How to minimize the OAS clawback
Most people are familiar with the Old Age Security (OAS) clawback, which reduces the OAS benefit by 15% for every dollar of net income above $77,580 for the 2019 income year. The payment is fully eliminated when net income reaches $125,696.
Minimizing the OAS clawback means reducing your net income. That can involve a variety of techniques, some of which are best started well before OAS benefits begin at age 65. Here are four strategies to consider.
Bulk up your TFSA
Begin by maximizing your Tax-Free Saving Account (TFSA) and that of your spouse. Income investment or savings in TFSAs are tax-free, while TFSA withdrawals don’t affect the clawback.
Split income with your spouse
Splitting income with your spouse may enable you to lower the net income of the higher-earning spouse. Two effective ways to split income are:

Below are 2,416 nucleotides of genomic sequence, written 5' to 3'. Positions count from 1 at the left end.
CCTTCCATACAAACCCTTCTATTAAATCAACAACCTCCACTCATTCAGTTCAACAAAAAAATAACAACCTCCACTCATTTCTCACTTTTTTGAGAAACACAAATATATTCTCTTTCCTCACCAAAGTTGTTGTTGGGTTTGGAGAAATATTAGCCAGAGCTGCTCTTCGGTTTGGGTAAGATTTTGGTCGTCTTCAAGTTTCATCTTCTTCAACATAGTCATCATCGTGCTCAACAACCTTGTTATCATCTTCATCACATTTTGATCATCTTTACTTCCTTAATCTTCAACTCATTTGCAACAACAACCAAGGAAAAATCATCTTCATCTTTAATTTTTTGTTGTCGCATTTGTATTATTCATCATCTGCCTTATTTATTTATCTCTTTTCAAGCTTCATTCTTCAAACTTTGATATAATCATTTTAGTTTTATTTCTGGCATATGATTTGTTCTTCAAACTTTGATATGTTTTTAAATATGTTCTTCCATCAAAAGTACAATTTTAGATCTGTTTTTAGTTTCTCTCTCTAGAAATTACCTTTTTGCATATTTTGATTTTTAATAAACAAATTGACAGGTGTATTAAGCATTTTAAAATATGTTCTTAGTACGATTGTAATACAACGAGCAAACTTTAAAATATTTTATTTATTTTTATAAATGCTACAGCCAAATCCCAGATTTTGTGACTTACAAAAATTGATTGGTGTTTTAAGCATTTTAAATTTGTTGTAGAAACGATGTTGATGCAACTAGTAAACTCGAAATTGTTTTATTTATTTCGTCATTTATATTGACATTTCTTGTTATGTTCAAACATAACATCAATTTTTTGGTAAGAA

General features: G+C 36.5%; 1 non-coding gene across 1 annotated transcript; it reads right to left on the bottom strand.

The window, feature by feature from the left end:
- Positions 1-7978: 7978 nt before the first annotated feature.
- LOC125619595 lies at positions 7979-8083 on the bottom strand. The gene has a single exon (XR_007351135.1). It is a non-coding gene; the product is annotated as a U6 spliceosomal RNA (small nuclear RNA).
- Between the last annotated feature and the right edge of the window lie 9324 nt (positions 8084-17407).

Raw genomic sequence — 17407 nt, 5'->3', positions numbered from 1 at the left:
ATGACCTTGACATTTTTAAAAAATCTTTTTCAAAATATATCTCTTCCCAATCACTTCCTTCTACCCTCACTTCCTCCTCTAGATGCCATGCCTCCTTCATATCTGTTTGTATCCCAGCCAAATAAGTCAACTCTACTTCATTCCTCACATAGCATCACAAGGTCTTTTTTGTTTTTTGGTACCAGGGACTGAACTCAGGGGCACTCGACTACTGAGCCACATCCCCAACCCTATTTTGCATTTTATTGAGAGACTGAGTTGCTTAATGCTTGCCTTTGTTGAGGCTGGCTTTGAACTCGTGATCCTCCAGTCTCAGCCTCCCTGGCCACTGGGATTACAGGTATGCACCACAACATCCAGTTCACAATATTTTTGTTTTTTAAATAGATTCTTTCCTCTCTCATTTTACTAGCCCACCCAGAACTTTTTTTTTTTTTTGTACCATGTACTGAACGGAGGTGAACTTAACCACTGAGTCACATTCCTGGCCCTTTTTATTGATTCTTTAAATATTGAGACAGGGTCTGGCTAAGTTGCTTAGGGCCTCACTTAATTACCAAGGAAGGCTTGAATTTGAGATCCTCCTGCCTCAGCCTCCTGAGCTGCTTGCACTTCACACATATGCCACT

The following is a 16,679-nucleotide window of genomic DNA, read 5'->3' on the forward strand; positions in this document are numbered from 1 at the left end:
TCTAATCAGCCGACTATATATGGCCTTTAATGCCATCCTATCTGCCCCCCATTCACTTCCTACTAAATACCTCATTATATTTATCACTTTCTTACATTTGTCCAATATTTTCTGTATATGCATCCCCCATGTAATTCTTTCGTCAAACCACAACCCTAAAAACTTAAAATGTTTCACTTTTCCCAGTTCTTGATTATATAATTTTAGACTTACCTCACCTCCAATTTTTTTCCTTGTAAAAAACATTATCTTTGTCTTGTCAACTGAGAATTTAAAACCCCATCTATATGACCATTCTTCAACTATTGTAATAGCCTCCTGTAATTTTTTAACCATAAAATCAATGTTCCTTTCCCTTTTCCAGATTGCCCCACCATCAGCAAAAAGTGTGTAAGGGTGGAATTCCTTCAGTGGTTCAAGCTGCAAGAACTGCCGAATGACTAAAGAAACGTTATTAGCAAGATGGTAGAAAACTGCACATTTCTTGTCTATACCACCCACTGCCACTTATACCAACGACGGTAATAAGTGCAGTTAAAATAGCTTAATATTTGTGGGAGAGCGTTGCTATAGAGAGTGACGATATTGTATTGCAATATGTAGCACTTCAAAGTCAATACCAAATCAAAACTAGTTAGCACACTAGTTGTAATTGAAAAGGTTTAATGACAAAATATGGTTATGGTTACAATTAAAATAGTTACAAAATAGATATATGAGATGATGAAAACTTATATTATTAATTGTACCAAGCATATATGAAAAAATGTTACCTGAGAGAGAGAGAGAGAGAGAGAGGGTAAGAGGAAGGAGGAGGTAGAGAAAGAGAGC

- Using a spousal Registered Retirement Savings Plan (RRSP).
- Lending assets to your lower-income spouse to invest.
- Allocating eligible pension income to your lower-earning spouse.
Delay converting your RRSP
Waiting until the end of the year you turn 71 to convert your RRSP to a Registered Retirement Income Fund (RRIF) will give you several years of ongoing tax deferral.
Minimize RRIF withdrawals
Take only the minimum RRIF withdrawals annually in order to keep your net income as low as possible. If your spouse is younger than you, basing your RRIF withdrawals schedule on his or her age will help to lower the annual required minimum withdrawal.
Other strategies to reduce the OAS clawback may be available to you, so feel free to talk to us. We can guide you on specific choices for your circumstances.